How To Uninstall Programs And Apps On Mac

How To Uninstall Programs And Apps On Mac

Irrespective of which operating system you’re using on whatever device you may have, uninstalling programs and apps is inevitable. Perhaps you installed something that you just wanted to try out and don’t really need it, or perhaps you’re looking to make some space in your device by removing less-used apps. Either way, every operating system has its own way of dealing with the uninstall process. On Windows, for instance, you’ll find (usually) an uninstaller bundled with every program that you have; else, you have the Programs & Features section in Windows Control Panel for this. Android and iOS handles the same with a simple press and hold on any icon and hitting the tiny cross on top to get rid of it.

Whenever someone switches from Windows to Mac OS X, one of the immediate woes is how to uninstall programs. That is because there is no immediately evident solution to doing so. The reason for this is pretty simple; uninstalling apps on a Mac is infinitely simpler than any other platform. Let’s take a look at how.

How Mac Apps Differ From Windows

The primary difference between Mac and its prime competitor, Windows, is how apps and programs are stored. Mostly, OS X apps are comprised only of .app files that are usually stored in the Applications folder on your Mac. This is especially true of the apps that you download from the Mac App Store. Then, some programs might also come with some preferences which are stored in a .plist (property list) file in the /Library/Preferences folder. Still others might have an additional component called a Kernel Extension (stored via .kext files in /System/Library/Extensions). These are highly sensitive and critical to the function of a Mac, and are often shared by more than one apps. Hence, it’s unadvisable to tinker with them unless you’re absolutely sure of what you’re doing.

As we noted earlier, this is inherently different from Windows which operates under a system Registry and every installed program has an entry there. This is why removing Mac apps is simpler than what you’d do in Windows.

Uninstalling Mac Apps By Dragging Them To Trash

This is the simplest and most straightforward method, and works best with apps that you’ve downloaded from Mac App Store (or those that have only an .app file in the Applications folder). Either locate the app in Finder or from the Launchpad and drag its icon to Trash. That’s it – the app is “marked for removal” and once you empty Trash, they’re done for.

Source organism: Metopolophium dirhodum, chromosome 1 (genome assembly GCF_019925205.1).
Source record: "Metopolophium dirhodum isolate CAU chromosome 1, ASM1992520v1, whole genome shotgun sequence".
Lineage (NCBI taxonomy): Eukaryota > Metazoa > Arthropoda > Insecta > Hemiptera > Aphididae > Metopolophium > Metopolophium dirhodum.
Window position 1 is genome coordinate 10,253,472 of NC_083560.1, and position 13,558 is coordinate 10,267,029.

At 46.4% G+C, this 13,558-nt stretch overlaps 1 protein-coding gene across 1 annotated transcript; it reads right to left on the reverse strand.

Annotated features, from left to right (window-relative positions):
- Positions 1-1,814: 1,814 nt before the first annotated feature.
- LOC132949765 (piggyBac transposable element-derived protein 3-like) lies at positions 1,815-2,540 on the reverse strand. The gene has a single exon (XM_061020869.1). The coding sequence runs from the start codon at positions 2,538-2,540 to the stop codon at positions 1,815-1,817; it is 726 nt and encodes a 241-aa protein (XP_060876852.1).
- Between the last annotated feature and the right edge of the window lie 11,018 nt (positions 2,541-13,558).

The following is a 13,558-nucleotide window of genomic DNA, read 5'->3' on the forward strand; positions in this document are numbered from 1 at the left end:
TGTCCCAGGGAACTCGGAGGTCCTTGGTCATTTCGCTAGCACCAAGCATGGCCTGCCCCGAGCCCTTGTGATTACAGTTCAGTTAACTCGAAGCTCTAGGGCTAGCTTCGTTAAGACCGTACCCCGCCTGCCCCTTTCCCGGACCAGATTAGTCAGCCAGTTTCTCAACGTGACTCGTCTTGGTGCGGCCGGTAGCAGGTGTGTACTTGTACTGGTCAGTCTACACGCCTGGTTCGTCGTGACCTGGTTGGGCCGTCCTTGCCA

Manual Deletion Mac App

Please note that while this method is well suited for apps that do not have preferences or kernel extensions, that doesn’t mean you cannot uninstall those using this method. Anything can be ‘trashed;’ it just won’t get rid of the other pieces by itself.

Using A Dedicated Uninstaller App (Best Method)

This is my personal preference and recommendation for all uninstallations on a Mac. While there are a number of uninstaller programs available out there (both paid and free), I’ll highly recommend using AppCleaner. It’s a free app that does wonders when uninstalling a single app, or a bunch of them at the same time. AppCleaner is updated fairly regularly as well, ensuring long-term developer support for an app such as this. It will list down all your available apps, widgets and plugins, and selecting any of them will hunt for any files associated with the said app, allowing for one-click removal of installed apps. This works not just for single-file .app packages, but also complex ones that might have associated .plist and .kext files. AppCleaner will also handle installations that might require password input, but that largely depends on your preferences and security settings.


Note: Regarding password requirement for removal of certain apps, that might apply in several cases. Generally, if an app required password input when you were installing it, chances are high that it will require a password when uninstalling as well. However, a look at your System Preferences might be able to change that, so it’s hard to give a universal rule around this.

Manually Uninstalling A Mac App